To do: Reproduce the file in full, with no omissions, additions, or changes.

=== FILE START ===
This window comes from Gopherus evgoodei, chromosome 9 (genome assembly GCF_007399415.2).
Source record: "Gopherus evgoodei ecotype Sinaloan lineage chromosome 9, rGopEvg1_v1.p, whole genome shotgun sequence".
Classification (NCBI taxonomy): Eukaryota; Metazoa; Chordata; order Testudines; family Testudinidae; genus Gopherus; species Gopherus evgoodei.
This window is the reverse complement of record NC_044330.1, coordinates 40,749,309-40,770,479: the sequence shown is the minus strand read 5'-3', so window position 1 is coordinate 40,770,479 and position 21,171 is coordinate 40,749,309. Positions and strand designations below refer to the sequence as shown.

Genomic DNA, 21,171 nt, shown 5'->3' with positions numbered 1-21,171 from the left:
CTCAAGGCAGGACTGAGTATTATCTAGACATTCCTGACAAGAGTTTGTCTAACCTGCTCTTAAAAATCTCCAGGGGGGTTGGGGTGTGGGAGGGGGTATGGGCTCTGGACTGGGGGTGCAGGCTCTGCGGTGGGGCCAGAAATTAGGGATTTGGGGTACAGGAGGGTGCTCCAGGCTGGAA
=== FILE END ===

This window comes from Gopherus evgoodei, chromosome 9 (genome assembly GCF_007399415.2).
Source record: "Gopherus evgoodei ecotype Sinaloan lineage chromosome 9, rGopEvg1_v1.p, whole genome shotgun sequence".
Classification (NCBI taxonomy): Eukaryota; Metazoa; Chordata; order Testudines; family Testudinidae; genus Gopherus; species Gopherus evgoodei.
This window is the reverse complement of record NC_044330.1, coordinates 40,749,309-40,770,479: the sequence shown is the minus strand read 5'-3', so window position 1 is coordinate 40,770,479 and position 21,171 is coordinate 40,749,309. Positions and strand designations below refer to the sequence as shown.

Genomic DNA, 21,171 nt, shown 5'->3' with positions numbered 1-21,171 from the left:
CTCAAGGCAGGACTGAGTATTATCTAGACATTCCTGACAAGAGTTTGTCTAACCTGCTCTTAAAAATCTCCAGGGGGGTTGGGGTGTGGGAGGGGGTATGGGCTCTGGACTGGGGGTGCAGGCTCTGCGGTGGGGCCAGAAATTAGGGATTTGGGGTACAGGAGGGTGCTCCAGGCTGGAA